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  • Unit vs Investment Trust

Factfile: Unit TrustUnit Trust

Lump sum investments: Yes

Regular premiums allowed: Yes

Flexible payments allowed (stop/start/additional/increase/decrease): Yes

Investment Risk Profiles Available:

Changing funds and risk profile allowed: Yes

Moving to another company allowed: Yes

Life Insurance Included: No

Personal Tax Benefits:

  • Capital gains tax free only up to yearly allowance
  • 20% income tax deducted at source (none shares/dividend income) - can be reclaimed by non tax payers
  • 10% dividend tax credit cannot be reclaimed by a non tax payer
  • Basic rate tax payer has no further liability to income taxes
  • High rate tax payer (40%)  subject to 22.5% on 'shares' unit trust income and 20% on non-shares unit trust income
  • Additional rate rate (45% - after April 2013) subject to 27.5% on 'shares' unit trust income and 25% on non-shares unit trust income
  • Additional rate rate (50% - before April 2013) subject to 32.5% on 'shares' unit trust income and 30% on non-shares unit trust income
  • Can package inside an ISA to make capital gains tax free although tax credit can still not be reclaimed

Can be held inside Trust: Yes

Suitable for:Unit Trust

  • Children
  • Adults
  • Business
  • Trusts
  • Charities
  • Pension Fud Investment
  • Non Tax Payers
  • Basic Rate Tax Payers
  • High Rate Taxpayers 

Insolvency Compensation Limits:

  • Investment Company - Maximum compensation for insolvency £48,000.  Do not invest more than £50,000 with any one company.

Brief Description:

Investing in Unit Trusts allows you to invest in a great deal of shares with other people wishing to do the same. Each person's investment buys them a certain amount of units within the fund and there is generally a charge (known as an initial charge) to cover the setting up of your holding.  There is also usually a management charge for the ongoing management of your investment.  Units can be created or cancelled according to demand.  This is why they are called 'open ended' investments because there is no set number of units.  It is usual for units to be valued in line with the underlying investments held by the fund. This means that the value of your holding could rise or fall on a daily basis.

Unit Trusts offer a wide spread of different markets and types of investment. Whether you require income, growth or both income and growth there will be a Unit Trust to meet your needs.  Depending on the level of risk you wish to take with your investment, you will have the opportunity to invest in general funds or funds concentrated in a particular area, such as investment in the UK, Europe or areas such as smaller company funds and technology funds. There are certain rules that have to be followed by the Unit Trust manager to make sure that the investments held are sufficiently spread.  For example, the maximum of the Trust's assets that can be invested in one company is 10% and it can only hold four of these. The rest of the holdings in individual companies must not exceed 5%. This means that the minimum amount of companies a Unit Trust can invest in is sixteen. Most Unit Trusts hold investments in fifty to one hundred companies.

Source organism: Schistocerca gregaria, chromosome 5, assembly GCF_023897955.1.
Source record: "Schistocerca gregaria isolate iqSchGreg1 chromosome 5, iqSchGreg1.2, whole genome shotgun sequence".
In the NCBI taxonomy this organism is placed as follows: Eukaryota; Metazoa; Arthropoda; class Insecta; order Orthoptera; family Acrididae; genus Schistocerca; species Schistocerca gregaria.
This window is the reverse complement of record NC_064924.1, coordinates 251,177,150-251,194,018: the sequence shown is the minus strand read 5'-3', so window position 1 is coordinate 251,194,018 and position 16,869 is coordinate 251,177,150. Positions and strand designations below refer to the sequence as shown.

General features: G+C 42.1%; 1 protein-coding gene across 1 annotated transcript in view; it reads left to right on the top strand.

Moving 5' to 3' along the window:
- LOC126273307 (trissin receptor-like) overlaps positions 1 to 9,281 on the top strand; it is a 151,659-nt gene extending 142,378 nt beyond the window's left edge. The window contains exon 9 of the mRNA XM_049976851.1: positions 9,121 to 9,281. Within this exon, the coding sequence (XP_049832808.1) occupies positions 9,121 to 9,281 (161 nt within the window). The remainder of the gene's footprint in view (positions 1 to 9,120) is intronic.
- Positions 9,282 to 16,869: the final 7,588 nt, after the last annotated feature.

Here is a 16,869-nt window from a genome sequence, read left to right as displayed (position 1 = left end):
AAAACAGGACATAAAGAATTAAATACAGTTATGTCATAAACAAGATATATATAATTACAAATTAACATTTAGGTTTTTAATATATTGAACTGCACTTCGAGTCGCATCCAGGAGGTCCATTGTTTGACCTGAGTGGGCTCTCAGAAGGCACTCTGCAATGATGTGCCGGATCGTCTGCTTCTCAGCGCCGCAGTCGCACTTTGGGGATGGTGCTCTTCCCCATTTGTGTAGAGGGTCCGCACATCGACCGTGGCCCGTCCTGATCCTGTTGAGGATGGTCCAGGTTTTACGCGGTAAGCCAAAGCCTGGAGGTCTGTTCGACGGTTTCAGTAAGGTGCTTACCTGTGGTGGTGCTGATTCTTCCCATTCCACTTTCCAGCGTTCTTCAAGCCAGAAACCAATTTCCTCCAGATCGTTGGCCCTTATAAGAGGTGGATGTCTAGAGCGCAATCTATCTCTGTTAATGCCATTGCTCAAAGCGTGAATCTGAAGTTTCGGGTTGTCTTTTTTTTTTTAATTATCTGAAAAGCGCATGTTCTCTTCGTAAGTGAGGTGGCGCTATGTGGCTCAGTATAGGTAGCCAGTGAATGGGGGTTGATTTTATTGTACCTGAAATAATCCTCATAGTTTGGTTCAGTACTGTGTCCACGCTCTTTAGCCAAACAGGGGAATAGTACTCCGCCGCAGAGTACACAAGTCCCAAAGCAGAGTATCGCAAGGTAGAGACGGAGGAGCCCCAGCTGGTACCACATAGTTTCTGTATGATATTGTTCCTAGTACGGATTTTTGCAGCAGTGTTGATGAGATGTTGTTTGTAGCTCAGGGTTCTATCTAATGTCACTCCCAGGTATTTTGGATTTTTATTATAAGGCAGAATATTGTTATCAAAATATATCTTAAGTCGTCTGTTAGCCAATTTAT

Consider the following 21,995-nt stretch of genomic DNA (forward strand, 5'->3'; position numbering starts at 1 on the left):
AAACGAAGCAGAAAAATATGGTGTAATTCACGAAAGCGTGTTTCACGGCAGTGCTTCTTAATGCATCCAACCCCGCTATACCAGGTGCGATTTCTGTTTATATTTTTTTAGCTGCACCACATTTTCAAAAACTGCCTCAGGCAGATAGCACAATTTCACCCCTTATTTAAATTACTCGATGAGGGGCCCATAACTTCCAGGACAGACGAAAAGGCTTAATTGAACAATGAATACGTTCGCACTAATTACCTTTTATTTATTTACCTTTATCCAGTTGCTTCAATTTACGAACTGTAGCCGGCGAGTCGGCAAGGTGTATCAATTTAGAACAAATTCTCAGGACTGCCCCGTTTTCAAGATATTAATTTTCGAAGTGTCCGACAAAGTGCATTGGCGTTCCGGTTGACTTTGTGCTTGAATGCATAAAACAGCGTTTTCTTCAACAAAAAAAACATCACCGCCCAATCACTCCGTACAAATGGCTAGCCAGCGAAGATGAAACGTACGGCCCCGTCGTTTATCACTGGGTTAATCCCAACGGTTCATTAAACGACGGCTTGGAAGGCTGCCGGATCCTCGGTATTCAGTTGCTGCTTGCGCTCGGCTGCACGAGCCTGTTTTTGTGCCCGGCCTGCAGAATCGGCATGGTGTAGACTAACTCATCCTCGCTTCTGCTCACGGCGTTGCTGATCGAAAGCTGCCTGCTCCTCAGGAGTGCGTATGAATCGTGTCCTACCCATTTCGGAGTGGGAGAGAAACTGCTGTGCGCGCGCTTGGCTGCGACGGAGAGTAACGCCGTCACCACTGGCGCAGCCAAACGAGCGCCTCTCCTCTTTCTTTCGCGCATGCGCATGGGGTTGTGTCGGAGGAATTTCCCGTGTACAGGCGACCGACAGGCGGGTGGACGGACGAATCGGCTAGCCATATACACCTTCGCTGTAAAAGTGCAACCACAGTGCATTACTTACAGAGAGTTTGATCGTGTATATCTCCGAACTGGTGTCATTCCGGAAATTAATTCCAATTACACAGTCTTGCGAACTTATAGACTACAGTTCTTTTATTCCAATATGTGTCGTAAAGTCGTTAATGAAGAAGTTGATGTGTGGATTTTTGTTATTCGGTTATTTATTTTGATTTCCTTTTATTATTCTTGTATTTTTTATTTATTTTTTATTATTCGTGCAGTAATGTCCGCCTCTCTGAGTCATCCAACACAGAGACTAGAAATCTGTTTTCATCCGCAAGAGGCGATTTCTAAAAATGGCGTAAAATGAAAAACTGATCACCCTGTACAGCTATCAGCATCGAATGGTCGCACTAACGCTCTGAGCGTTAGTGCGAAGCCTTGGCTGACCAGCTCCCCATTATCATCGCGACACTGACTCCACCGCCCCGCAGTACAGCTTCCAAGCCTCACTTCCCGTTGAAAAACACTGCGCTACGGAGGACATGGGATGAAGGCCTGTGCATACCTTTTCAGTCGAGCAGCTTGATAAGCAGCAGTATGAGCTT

Income Taxes:

Income Tax and Dividend IncomeBook Now and Speak to an Adviser

Dividend income received into a Unit Trust is taxed at 20%.  Any dividends paid by the Unit Trust come with a tax credit of 10%.  Capital gains within a Unit Trust are not taxed.

For example, if you receive a dividend from your unit trust provider it will be paid net to you.  If the dividend was £1 then only 90p would be paid to you. This is because 10% tax has been deducted.

  • If you are a non taxpayer you cannot reclaim the 10% tax paid
  • If you are a basic rate taxpayer there will be no further tax to pay
  • If you are a higher rate taxpayer you will need to pay a further 22.5% through your tax assessment
  • If you are a additional (45%) rate taxpayer you will need to pay a further 27.5% through your tax assessment

Income Tax and 'Other' None Shares Based Income

Other income paid into a Unit Trust is usually taxed as savings with 20% deducted.

  • If you are a non taxpayer you can reclaim the 20% tax paid
  • If you are a basic rate taxpayer there will be no further tax to pay
  • If you are a higher rate taxpayer you will need to pay a further 20% through your tax assessment
  • If you are an additional (45%) rate taxpayer you will need to pay a further 25% through your tax assessment

Capital Gains Tax CGT

Depending on the amount of profit you make when you sell Unit Trusts, you may need to pay Capital Gains Tax

When calculating your profit you are allowed to deduct the original purchase price, any expenses you incurred when buying or selling and you may be entitled to Taper Relief.  

Request expert advice today about your tax position.

 

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